Sometimes I can’t find the words to describe the feeling an automobile gives me. It might be because it’s so good that I’m afraid of peppering the page with tired old clichés or it could be because it’s so bad that I’d rather not say anything at all.
The X6 M Competition lands in neither of those buckets. As a posh and powerful vehicle stuffed with quilted leather, carbon fibre, and other exotic materials, it’s exceptional. As an SUV? Not so much.
Its biggest problem is the X5 M Competition, which gets the same engine and the same lofty performance but has more space for passengers and their stuff. To make matters worse, it’s also cheaper. What the X5 doesn’t have is the swoopy body panels and the sports coupe profile of the X6. For some, however, this extra dose of styling is exactly what they want.
This latest iteration of X6 carries on the SUV coupe tradition—which it pioneered—in all its extroverted glory. The X5’s vertical rear window and tailgate give way to the steeply raked rear glass of the X6, which shaves nearly 200 litres of cargo space and about 50 mm of headroom from the rear passengers. Nevertheless, at just over 6 feet in height, I was able to sit comfortably behind myself with about a finger and a half of a gap between my head and the micro-suede headliner.
While it might seem strange at first, that a less practical SUV would even make it on someone’s shopping list, the frozen black X6 M Competition made any parking space it occupied instantly better looking. This is not a pretty car, by any stretch, but it captures your attention. It looks aggressive like it eats tiny little hatchbacks for lunch and spits out their oil soaked innards from its gaping maw. Every time I parked it, I couldn’t help but turn around and stare. Wherever you go with an X6 M, it’s going to make a statement.
Inside, Sakhir Orange upholstery offers the perfect contrast to the matte black exterior. There’s quilting on the door cards and seat centres, and the orange leather mixed with satin metallic trim makes everything look and feel like a million bucks.
Like most of the new generation of BMW products, the interior layout and design are nearly identical whether you get a 2 Series or an 8 Series, and it’s the same in here. Some might not be a fan but it brings familiarity between the classes. It also means that there aren’t any loose threads and everything works perfectly every single time.
The infotainment system displayed on a large 12.1-inch widescreen is one of the best in the biz with blazing performance and an intuitive menu structure that’s easy to use with either the touchscreen or the rotary knob.
Getting down to the greasy bits which matter greatly in an M-badged product, you’ll find the powertrain from the M5 competition: a 4.4-liter twin-turbocharged V8 belting out 617 hp and 553 lb-ft of torque. An 8-speed automatic handles the gear changes, which are lightning quick in its most intense setting. Even though this X6 weighs as much as the moon, 617 hp means that if you put your foot down or use its launch control system you’ll reach highway speeds from rest in under 4 seconds.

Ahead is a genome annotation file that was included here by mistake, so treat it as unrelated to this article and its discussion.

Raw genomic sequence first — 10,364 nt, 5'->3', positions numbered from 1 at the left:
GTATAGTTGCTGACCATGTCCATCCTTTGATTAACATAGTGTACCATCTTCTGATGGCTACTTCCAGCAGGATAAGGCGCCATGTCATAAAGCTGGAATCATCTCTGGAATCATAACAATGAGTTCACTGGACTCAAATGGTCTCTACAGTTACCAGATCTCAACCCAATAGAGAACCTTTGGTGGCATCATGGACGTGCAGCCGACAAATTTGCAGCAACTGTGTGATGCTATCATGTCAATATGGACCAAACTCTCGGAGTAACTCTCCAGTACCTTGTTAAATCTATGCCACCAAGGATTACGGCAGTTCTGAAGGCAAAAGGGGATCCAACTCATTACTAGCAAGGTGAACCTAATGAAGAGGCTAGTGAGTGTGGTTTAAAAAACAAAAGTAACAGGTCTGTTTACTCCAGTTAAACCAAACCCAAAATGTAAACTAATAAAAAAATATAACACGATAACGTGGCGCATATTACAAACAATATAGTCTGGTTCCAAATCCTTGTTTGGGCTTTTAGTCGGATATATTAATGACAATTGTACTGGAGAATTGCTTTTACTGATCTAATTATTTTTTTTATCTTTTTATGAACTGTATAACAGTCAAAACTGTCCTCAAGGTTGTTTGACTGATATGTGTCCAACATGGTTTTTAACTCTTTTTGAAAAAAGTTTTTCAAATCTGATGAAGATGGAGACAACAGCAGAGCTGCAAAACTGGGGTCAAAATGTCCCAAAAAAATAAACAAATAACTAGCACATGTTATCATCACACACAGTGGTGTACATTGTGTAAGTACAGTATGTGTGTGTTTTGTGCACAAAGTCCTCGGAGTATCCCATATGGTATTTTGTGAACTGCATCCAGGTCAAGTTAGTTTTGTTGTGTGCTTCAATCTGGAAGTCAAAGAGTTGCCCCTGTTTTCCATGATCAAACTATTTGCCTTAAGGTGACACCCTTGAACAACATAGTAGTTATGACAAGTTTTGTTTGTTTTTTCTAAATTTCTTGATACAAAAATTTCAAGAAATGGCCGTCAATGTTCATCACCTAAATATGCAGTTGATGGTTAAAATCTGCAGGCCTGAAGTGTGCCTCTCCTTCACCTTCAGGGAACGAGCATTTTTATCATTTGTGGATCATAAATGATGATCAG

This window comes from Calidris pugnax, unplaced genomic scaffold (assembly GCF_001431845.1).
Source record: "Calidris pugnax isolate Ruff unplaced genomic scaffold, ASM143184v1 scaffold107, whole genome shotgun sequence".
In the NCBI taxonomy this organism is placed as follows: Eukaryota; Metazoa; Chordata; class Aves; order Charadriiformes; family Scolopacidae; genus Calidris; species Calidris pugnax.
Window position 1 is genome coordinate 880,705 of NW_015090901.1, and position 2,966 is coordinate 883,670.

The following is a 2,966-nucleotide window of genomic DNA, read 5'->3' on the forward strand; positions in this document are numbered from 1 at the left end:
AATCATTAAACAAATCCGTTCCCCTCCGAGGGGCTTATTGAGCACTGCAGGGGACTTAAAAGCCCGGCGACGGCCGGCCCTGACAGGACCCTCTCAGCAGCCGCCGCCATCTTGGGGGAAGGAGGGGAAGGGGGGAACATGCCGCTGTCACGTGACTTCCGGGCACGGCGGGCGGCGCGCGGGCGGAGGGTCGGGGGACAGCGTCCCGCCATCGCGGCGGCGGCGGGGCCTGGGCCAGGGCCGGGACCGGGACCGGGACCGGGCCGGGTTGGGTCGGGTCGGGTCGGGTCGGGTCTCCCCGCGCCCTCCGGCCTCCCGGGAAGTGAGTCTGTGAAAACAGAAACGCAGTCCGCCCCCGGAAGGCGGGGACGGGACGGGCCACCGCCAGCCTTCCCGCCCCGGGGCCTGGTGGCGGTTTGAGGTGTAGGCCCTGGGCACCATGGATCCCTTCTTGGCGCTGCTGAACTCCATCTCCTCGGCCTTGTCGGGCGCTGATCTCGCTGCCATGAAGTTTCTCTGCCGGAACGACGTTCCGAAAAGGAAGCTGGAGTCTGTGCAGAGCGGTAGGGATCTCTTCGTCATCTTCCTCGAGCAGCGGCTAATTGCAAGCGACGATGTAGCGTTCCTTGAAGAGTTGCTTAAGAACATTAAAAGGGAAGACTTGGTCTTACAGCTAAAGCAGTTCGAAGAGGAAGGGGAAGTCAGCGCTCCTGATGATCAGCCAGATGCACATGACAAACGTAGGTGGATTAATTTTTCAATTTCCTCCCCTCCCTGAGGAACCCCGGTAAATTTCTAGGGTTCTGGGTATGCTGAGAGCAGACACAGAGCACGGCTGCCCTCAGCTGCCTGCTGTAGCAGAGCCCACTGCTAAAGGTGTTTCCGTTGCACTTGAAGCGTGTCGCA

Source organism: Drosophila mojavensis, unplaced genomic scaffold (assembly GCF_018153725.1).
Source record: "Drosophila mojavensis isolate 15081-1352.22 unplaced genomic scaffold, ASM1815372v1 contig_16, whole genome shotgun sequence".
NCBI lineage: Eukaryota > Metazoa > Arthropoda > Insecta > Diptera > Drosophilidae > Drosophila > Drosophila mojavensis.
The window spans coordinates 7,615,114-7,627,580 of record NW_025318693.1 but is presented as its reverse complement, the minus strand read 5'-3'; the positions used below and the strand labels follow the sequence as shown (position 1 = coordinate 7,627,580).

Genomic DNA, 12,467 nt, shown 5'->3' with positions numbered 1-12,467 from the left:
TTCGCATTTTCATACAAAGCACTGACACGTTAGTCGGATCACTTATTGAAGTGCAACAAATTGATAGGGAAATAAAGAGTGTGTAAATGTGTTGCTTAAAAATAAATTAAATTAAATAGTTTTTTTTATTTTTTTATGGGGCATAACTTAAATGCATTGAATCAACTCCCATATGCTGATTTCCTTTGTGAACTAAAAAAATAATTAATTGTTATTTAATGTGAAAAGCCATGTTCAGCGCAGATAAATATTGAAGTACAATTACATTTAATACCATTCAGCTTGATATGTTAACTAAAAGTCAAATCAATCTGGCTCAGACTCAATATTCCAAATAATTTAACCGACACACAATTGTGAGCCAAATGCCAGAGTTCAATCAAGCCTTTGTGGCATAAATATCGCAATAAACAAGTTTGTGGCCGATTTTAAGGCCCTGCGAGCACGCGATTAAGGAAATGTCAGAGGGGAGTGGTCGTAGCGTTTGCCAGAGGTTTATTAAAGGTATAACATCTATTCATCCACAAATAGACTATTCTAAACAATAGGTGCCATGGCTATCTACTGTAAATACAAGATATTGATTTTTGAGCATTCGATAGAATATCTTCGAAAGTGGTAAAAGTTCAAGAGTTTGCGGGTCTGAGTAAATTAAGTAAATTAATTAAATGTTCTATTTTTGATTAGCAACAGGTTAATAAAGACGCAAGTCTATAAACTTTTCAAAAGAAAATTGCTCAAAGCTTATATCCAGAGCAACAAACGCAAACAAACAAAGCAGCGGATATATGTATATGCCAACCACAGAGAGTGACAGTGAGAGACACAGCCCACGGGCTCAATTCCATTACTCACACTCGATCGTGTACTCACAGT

It also doesn’t matter how fast you’re going, give it the beans and you’ll quickly break every speed limit in the western hemisphere. It sounds good too but surprisingly muted compared to the last generation that emitted a cacophony of burble-pops every time you lifted off the gas.
Turn the wheel and the 2438 kg behemoth responds with only a whiff of body roll. It’s as easy to place as the much smaller M2 and something with this amount of mass shouldn’t be able to carry so much speed through a corner, but somehow it does. It also rides very well but this is still an M-car so don’t expect to glide down the highway in full isolation. Bumps and jolts still register, more so than in your average luxury vehicle.
Lots of electronic trickery, a rear-biased all-wheel drive system, active-roll stabilization, and a bunch of extra bracing all contribute to its surprising athleticism. But amazing as it all is, you never quite feel connected to anything. It’s shockingly capable in the corners but not exactly what you would call fun.
If you’re looking for a driver’s car, this isn’t it. An M4 is a much better tool for that job but it’s also not an SUV, and I’m not sure if the X6 M Competition is either. It sort of blurs that line a bit, and I don’t know if that’s a good or bad thing.
Someone who buys one of these will probably do it impulsively because while it’s hard to figure out the reasoning on paper, it makes much more sense when you see one in the flesh. It has presence and sometimes that’s all it takes.
These days, crossovers and SUVs are what people want and the X6 M Competition holds its own against more expensive rivals like the Porsche Cayenne Turbo Coupe and even the exotic Lamborghini Urus. In that sense it’s actually good value.
Yes, it’s still exorbitantly expensive and doesn’t really fit in a perfect box, but the X6 M Competition is an exercise in technical brilliance and shows just how far modern vehicle technology can be pushed.
The vehicle was provided to the writer by the automaker. Content and vehicle evaluations were not subject to approval.